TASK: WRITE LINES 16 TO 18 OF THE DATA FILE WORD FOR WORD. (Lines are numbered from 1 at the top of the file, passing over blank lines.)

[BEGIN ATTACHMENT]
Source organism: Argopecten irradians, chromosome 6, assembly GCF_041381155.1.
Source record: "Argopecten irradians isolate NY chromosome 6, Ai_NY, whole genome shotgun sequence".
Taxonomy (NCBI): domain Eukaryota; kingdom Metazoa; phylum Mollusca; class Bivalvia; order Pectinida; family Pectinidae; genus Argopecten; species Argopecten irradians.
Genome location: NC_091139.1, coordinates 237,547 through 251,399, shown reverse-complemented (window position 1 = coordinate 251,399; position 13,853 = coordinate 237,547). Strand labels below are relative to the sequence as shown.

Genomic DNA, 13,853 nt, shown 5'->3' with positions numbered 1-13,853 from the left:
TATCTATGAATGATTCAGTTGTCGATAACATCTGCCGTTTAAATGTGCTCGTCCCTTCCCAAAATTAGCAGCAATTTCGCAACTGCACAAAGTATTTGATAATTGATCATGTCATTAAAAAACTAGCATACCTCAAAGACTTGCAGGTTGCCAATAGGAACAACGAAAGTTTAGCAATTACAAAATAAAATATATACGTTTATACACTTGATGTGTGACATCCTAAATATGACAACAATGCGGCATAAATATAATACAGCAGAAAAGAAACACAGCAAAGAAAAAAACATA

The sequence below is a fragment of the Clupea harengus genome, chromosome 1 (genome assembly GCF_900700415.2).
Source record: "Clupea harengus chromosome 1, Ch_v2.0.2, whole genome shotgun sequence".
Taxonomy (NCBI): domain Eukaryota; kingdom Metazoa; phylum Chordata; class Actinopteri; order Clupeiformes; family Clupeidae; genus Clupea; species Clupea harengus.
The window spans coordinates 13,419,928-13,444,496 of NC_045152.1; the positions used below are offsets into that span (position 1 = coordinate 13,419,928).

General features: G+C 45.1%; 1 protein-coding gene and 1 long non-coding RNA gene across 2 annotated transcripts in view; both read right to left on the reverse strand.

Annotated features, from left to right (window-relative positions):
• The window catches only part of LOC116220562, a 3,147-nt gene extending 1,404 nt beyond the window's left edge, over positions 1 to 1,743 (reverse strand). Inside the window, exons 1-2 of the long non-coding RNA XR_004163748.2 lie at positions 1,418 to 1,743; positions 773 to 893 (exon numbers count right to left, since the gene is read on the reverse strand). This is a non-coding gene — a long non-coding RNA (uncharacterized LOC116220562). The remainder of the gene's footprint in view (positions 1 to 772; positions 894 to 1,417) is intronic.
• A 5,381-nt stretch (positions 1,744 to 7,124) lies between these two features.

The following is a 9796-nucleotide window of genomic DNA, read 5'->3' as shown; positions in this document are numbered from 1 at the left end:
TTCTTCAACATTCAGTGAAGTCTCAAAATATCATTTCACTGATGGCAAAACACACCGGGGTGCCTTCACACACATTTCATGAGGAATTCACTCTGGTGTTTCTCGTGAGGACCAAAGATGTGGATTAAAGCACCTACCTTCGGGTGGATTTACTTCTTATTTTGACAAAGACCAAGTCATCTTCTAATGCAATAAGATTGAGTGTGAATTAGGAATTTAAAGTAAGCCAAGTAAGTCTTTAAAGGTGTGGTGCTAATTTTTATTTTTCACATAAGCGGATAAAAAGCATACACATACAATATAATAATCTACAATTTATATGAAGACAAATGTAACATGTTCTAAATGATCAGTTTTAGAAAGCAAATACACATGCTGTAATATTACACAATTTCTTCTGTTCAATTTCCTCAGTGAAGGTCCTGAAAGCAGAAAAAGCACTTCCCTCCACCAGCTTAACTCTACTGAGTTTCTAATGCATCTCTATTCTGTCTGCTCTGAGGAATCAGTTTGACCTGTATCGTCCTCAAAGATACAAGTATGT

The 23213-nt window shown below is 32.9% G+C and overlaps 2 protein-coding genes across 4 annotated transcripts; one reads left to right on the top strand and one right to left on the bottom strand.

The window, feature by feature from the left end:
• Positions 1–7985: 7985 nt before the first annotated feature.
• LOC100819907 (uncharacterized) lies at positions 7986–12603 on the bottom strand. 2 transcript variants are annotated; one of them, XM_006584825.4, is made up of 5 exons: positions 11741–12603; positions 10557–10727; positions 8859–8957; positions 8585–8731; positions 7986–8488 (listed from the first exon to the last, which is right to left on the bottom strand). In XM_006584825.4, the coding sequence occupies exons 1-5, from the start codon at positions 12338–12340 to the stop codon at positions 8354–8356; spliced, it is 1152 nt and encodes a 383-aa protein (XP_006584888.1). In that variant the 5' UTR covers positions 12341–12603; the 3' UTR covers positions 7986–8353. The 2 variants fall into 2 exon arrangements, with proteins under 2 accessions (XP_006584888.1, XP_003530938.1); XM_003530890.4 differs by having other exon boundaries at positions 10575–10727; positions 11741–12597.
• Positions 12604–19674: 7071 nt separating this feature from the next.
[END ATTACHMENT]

TTCTTCAACATTCAGTGAAGTCTCAAAATATCATTTCACTGATGGCAAAACACACCGGGGTGCCTTCACACACATTTCATGAGGAATTCACTCTGGTGTTTCTCGTGAGGACCAAAGATGTGGATTAAAGCACCTACCTTCGGGTGGATTTACTTCTTATTTTGACAAAGACCAAGTCATCTTCTAATGCAATAAGATTGAGTGTGAATTAGGAATTTAAAGTAAGCCAAGTAAGTCTTTAAAGGTGTGGTGCTAATTTTTATTTTTCACATAAGCGGATAAAAAGCATACACATACAATATAATAATCTACAATTTATATGAAGACAAATGTAACATGTTCTAAATGATCAGTTTTAGAAAGCAAATACACATGCTGTAATATTACACAATTTCTTCTGTTCAATTTCCTCAGTGAAGGTCCTGAAAGCAGAAAAAGCACTTCCCTCCACCAGCTTAACTCTACTGAGTTTCTAATGCATCTCTATTCTGTCTGCTCTGAGGAATCAGTTTGACCTGTATCGTCCTCAAAGATACAAGTATGT

The 23213-nt window shown below is 32.9% G+C and overlaps 2 protein-coding genes across 4 annotated transcripts; one reads left to right on the top strand and one right to left on the bottom strand.

The window, feature by feature from the left end: